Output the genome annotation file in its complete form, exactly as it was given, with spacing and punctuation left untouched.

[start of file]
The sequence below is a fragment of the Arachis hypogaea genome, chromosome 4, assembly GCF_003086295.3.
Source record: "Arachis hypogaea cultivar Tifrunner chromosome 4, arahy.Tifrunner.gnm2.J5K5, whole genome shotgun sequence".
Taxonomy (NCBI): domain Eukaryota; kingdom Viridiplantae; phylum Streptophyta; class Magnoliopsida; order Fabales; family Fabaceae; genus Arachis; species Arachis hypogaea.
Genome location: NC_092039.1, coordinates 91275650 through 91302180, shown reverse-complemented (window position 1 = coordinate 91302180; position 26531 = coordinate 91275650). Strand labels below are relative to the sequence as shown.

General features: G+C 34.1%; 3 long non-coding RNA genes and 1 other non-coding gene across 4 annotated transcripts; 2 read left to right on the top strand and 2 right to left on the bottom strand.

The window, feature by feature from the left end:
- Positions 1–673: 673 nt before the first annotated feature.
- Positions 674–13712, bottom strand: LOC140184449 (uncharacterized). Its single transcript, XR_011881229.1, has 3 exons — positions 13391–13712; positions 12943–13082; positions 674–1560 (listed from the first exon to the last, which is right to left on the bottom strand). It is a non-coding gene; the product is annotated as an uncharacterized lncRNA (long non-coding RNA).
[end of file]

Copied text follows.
The sequence below is a fragment of the Arachis hypogaea genome, chromosome 4, assembly GCF_003086295.3.
Source record: "Arachis hypogaea cultivar Tifrunner chromosome 4, arahy.Tifrunner.gnm2.J5K5, whole genome shotgun sequence".
Taxonomy (NCBI): domain Eukaryota; kingdom Viridiplantae; phylum Streptophyta; class Magnoliopsida; order Fabales; family Fabaceae; genus Arachis; species Arachis hypogaea.
Genome location: NC_092039.1, coordinates 91275650 through 91302180, shown reverse-complemented (window position 1 = coordinate 91302180; position 26531 = coordinate 91275650). Strand labels below are relative to the sequence as shown.

General features: G+C 34.1%; 3 long non-coding RNA genes and 1 other non-coding gene across 4 annotated transcripts; 2 read left to right on the top strand and 2 right to left on the bottom strand.

The window, feature by feature from the left end:
- Positions 1–673: 673 nt before the first annotated feature.
- Positions 674–13712, bottom strand: LOC140184449 (uncharacterized). Its single transcript, XR_011881229.1, has 3 exons — positions 13391–13712; positions 12943–13082; positions 674–1560 (listed from the first exon to the last, which is right to left on the bottom strand). It is a non-coding gene; the product is annotated as an uncharacterized lncRNA (long non-coding RNA).